Papillary muscle rupture

Last revised by Joachim Feger on 17 Dec 2021

Papillary muscle rupture (PMR) is a dangerous complication that can evolve as a consequence of myocardial infarction or infective endocarditis leading to severe acute mitral or tricuspid regurgitation leading to left or right-sided heart failure.

Papillary muscle rupture is rare and frequency is estimated in 0.5-5% of myocardial infarctions. It is more common in first-time coronary events and can be also seen in smaller infarctions 1-4.

Papillary muscle rupture is associated with the following conditions:

Signs and symptoms are subject to the affected valve. As for left ventricular papillary muscle rupture patients usually present with symptoms of acute heart failure including severe dyspnea, orthopnea and hypoxia in the immediate post-myocardial infarction period up to one week 1. Chest pain and hypotension and other signs of cardiogenic shock are further symptoms 1-4.

Complications of papillary muscle rupture 1-4:

Rupture of a papillary muscle can be complete affecting the trunk that supports half of the chordae tendineae to both mitral valve leaflets or partial, affecting one or more of several muscle heads 1.  

Causes of papillary muscle rupture include the following 1-5:

Five papillary muscles in the heart can potentially be affected: the anterolateral and posteromedial papillary muscles in the left ventricle 1-5, which attach to the mitral valve and three papillary muscles attaching to the tricuspid valve.

The posteromedial papillary muscle complex of the left ventricle seems to be the most frequently affected 1-4, typically in the setting of precedent myocardial infarction with the involvement of the posterior descending artery 1.

Transthoracic or transesophageal echocardiography is considered is usually a first-line imaging modality for the evaluation of mitral valvular disorders. Findings include the following 2:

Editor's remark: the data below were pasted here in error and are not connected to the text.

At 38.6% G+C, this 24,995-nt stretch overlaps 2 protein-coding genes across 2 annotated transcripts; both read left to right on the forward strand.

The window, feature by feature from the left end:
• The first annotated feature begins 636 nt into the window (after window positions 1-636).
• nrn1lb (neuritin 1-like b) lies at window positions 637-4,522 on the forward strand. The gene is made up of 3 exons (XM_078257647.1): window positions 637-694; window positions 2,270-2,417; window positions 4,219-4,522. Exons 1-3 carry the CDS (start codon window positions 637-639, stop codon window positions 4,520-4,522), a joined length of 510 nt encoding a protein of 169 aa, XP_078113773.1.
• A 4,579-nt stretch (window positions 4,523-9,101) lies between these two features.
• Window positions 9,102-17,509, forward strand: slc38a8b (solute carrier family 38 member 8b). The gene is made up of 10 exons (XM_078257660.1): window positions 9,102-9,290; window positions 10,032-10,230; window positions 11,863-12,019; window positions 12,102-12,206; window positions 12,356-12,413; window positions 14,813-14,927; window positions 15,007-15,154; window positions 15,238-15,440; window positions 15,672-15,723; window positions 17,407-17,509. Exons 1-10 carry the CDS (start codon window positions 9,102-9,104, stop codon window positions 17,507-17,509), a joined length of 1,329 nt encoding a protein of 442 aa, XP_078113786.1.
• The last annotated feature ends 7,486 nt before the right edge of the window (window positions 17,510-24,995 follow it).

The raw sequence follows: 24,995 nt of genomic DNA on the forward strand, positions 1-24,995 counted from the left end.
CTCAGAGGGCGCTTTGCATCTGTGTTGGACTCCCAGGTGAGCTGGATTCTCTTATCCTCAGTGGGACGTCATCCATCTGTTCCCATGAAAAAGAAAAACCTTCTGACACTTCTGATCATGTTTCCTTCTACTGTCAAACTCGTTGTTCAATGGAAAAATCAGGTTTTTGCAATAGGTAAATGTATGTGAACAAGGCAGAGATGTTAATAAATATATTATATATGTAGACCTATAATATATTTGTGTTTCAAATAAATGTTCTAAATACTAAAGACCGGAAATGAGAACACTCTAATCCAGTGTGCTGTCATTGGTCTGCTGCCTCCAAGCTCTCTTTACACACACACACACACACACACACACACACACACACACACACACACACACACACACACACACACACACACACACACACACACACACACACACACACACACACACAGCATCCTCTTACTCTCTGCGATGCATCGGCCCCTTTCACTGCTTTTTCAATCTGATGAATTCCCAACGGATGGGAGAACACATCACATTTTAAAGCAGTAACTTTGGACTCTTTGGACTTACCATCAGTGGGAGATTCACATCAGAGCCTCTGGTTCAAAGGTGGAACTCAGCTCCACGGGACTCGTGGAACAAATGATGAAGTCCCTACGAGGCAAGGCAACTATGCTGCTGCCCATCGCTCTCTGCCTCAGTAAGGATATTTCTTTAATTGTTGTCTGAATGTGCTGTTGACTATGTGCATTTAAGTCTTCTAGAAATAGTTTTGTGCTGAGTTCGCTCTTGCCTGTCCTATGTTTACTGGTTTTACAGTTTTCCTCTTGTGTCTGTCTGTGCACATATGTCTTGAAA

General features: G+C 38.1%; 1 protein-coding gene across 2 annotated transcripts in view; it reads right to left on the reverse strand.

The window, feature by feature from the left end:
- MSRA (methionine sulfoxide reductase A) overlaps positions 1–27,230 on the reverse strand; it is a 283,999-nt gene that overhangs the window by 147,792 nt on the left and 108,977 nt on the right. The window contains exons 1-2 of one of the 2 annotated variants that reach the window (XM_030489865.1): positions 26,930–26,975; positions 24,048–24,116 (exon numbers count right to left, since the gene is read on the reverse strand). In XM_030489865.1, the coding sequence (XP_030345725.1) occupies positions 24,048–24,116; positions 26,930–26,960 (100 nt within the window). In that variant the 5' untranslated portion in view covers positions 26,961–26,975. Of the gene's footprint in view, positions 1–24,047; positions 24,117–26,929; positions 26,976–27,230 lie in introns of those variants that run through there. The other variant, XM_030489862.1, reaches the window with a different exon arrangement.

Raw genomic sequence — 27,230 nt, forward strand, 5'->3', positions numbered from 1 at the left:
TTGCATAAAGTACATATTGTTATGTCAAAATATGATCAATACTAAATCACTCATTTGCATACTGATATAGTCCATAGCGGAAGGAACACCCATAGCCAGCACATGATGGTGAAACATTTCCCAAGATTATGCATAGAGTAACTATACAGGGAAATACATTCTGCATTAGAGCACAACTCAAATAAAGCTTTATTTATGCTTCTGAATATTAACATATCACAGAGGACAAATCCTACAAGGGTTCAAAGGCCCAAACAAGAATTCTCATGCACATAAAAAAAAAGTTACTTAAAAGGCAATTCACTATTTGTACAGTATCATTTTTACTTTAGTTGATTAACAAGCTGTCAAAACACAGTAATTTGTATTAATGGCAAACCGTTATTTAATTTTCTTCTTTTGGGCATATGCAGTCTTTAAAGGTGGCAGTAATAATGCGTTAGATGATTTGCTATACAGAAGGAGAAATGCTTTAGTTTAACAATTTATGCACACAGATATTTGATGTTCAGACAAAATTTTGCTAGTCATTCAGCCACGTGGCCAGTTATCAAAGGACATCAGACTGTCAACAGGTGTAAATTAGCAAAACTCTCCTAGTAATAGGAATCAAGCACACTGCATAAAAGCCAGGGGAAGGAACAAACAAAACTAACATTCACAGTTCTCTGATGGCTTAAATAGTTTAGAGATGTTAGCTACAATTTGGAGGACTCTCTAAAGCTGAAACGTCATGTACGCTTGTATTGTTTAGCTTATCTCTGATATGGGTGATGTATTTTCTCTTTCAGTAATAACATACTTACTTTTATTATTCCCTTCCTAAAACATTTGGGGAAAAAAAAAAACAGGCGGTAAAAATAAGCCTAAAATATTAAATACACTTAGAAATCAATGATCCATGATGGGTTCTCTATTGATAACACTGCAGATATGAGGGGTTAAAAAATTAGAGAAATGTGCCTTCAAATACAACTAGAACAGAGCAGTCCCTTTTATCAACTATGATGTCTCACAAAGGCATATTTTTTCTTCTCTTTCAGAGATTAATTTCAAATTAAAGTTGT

• mitral or tricuspid regurgitation
  • flail leaflet or bi-leaflet prolapse
  • ruptured papillary muscle head with detachment
  • mobile masses attached to the chordae tendineae

Patients with a complete papillary muscle rupture will probably rarely undergo cardiac MRI due to hemodynamic instability. However, MRI can demonstrate the rupture with myocardial edema and signs of myocardial infarction or myocardial injury of the papillary muscle and the adjacent myocardium including the following 1:

The radiological report should include a description of the following features 1:

Prognosis of left ventricular papillary muscle rupture without surgical treatment is poor with a high mortality rate especially in the case of complete rupture. Initial medical therapy includes oxygen therapy, vasodilator therapy, diuretics and afterload reduction. Intra-aortic balloon counterpulsation might be also helpful.

Surgical management consists of mitral valve repair or mitral valve replacement with coronary artery bypass grafting 1-6.

Papillary muscle rupture was first described by Merat in 1803 in a post mortem examination and by S. Davison in 1948 on antemortem 2,7.

Conditions mimicking the imaging the clinical presentation and imaging appearance of papillary muscle rupture include:

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